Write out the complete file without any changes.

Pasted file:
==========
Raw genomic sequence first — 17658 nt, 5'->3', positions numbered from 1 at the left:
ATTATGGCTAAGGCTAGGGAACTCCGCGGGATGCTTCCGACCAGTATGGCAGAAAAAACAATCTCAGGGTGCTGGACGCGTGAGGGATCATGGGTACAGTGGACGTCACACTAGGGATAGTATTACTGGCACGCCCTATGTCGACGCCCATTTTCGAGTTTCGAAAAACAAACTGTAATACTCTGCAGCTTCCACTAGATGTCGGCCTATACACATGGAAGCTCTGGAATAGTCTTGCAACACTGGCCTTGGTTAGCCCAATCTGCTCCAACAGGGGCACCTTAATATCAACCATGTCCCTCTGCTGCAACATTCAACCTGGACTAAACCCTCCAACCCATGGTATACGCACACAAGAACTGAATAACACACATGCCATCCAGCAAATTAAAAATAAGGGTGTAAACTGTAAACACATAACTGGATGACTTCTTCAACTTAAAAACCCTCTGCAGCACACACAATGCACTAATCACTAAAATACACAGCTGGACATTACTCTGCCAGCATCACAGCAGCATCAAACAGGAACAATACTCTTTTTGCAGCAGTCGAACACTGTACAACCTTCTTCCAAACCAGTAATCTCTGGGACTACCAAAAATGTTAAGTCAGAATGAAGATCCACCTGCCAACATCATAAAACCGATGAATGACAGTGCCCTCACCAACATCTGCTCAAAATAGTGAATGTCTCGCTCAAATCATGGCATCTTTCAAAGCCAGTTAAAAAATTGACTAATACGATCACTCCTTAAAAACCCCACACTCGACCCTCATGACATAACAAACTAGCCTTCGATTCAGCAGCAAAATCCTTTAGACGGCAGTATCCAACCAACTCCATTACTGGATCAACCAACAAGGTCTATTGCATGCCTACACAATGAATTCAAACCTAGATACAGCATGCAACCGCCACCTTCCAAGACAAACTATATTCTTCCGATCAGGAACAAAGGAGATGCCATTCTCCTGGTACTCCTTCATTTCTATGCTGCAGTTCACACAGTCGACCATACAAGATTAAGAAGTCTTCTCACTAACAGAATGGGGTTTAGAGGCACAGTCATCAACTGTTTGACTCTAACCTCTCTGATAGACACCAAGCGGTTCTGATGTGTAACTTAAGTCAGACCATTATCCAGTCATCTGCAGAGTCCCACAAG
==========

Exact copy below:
Raw genomic sequence first — 17658 nt, 5'->3', positions numbered from 1 at the left:
ATTATGGCTAAGGCTAGGGAACTCCGCGGGATGCTTCCGACCAGTATGGCAGAAAAAACAATCTCAGGGTGCTGGACGCGTGAGGGATCATGGGTACAGTGGACGTCACACTAGGGATAGTATTACTGGCACGCCCTATGTCGACGCCCATTTTCGAGTTTCGAAAAACAAACTGTAATACTCTGCAGCTTCCACTAGATGTCGGCCTATACACATGGAAGCTCTGGAATAGTCTTGCAACACTGGCCTTGGTTAGCCCAATCTGCTCCAACAGGGGCACCTTAATATCAACCATGTCCCTCTGCTGCAACATTCAACCTGGACTAAACCCTCCAACCCATGGTATACGCACACAAGAACTGAATAACACACATGCCATCCAGCAAATTAAAAATAAGGGTGTAAACTGTAAACACATAACTGGATGACTTCTTCAACTTAAAAACCCTCTGCAGCACACACAATGCACTAATCACTAAAATACACAGCTGGACATTACTCTGCCAGCATCACAGCAGCATCAAACAGGAACAATACTCTTTTTGCAGCAGTCGAACACTGTACAACCTTCTTCCAAACCAGTAATCTCTGGGACTACCAAAAATGTTAAGTCAGAATGAAGATCCACCTGCCAACATCATAAAACCGATGAATGACAGTGCCCTCACCAACATCTGCTCAAAATAGTGAATGTCTCGCTCAAATCATGGCATCTTTCAAAGCCAGTTAAAAAATTGACTAATACGATCACTCCTTAAAAACCCCACACTCGACCCTCATGACATAACAAACTAGCCTTCGATTCAGCAGCAAAATCCTTTAGACGGCAGTATCCAACCAACTCCATTACTGGATCAACCAACAAGGTCTATTGCATGCCTACACAATGAATTCAAACCTAGATACAGCATGCAACCGCCACCTTCCAAGACAAACTATATTCTTCCGATCAGGAACAAAGGAGATGCCATTCTCCTGGTACTCCTTCATTTCTATGCTGCAGTTCACACAGTCGACCATACAAGATTAAGAAGTCTTCTCACTAACAGAATGGGGTTTAGAGGCACAGTCATCAACTGTTTGACTCTAACCTCTCTGATAGACACCAAGCGGTTCTGATGTGTAACTTAAGTCAGACCATTATCCAGTCATCTGCAGAGTCCCACAAG